July 27, 2015 by Liza Lou
I found this DVD in a local shop’s bargain bin for the ridiculous price of 75p. For that price, my thinking was that I had nothing to lose so I bought it blind as it were. I didn’t even bother reading the synopsis, I just saw that it starred Joaquin Phoenix (Walk The Line) and reasoned with myself that that was enough to give it a bash.
I am not a fan of the gangster genre but although We Own The Night fits that at first glance I wouldn’t describe it as such. It isn’t as ‘in your face’ violent as the past gangster films I have witnessed although it definitely has all the ingredients within it’s premise to be one.
The story centres around a nightclub with drugs, cops and gangland mentality all thrown in for good measure. Phoenix plays Bobby Green, a night club manager, who comes from a family of highly reputable police officers. Bobby keeps his business and family separate but the two intertwine over the course of the film leaving him to face dilemmas and ultimately decide which is more important.
It sounds like a ‘paint by numbers’ crime film doesn’t it? And I suppose it is really but what emerges is a neat story line that doesn’t flounder in anyway by sticking to a tried and tested route within it’s genre. The pace is steady and didn’t feel slow at any point. There was enough action to compliment the building up of each character but, for me at least, never too much to take over. Directed by James Gray whole scenes in slow motion sat alongside those that were staggered and quick in action. It’s probably nothing new in all fairness but if something isn’t broke then why fix it? The overall feel of the film is one done very well.
What actually made this film for me was the acting talent of both Phoenix and Robert Duvall (Godfather), who plays Bobby’s father. Again, one could argue that Duvall is comfortable in this form of film and that well may be true. However the chemistry between the two actors is unmissable and incredibly emotional to watch.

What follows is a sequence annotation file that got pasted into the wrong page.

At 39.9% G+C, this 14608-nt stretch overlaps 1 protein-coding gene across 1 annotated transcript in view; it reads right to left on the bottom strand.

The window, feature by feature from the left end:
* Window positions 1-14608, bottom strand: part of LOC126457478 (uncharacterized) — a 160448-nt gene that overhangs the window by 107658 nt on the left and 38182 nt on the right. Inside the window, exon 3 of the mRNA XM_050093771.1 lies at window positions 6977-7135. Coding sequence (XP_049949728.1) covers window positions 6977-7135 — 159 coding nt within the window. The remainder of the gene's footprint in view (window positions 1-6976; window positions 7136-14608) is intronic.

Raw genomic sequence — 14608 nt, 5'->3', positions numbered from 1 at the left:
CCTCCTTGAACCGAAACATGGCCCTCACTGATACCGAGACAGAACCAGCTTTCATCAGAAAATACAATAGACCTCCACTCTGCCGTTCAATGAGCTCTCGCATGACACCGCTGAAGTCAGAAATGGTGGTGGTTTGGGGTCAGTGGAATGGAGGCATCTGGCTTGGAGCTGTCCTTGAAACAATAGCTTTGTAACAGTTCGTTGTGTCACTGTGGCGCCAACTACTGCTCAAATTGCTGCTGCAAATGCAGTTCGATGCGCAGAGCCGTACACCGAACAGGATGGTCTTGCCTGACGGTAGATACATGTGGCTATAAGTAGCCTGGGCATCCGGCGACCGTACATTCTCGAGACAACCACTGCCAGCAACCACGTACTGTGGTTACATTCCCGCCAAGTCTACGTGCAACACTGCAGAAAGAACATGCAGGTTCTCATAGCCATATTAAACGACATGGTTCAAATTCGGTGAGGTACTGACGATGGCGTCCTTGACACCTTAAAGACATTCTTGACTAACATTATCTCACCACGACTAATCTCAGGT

Phoenix is stand out, his character is well developed and the moral and emotional roller coaster Bobby Green rides is gripping (and sometimes heartbreaking). I don’t think I’m spoiling too much by saying that they are side changes within the gangland/cop dynamic which put morals into question and pull at the heartstrings. Phoenix’s acting is testament to the way some of these scenes made me feel and he was able to project real torment through the screen. There is a funeral scene that is particulary tragic as well as some tense (and touching moments) with his on screen girlfriend Amada, played by Eva Mendes (Hitch).
The third act and comes with a twist in the tail, and we all know how much I love one of those. This one however I didn’t figure out because for once I was engrossed in a story that I was simply enjoying. With a plot of revenge the film makes you wait for it’s conclusion but pleasantly (and probably why it isn’t overtly gangster in my opinion) there is no huge shoot out or torture gore. Instead the focus remains on Phoenix’s character and made justice an intimate affair.. much better for me.
All in all, I would go far as to say I loved this film and sometimes a bargain really is just that. The 75p DVD now sits proudly on my shelves ready to be watched again and again.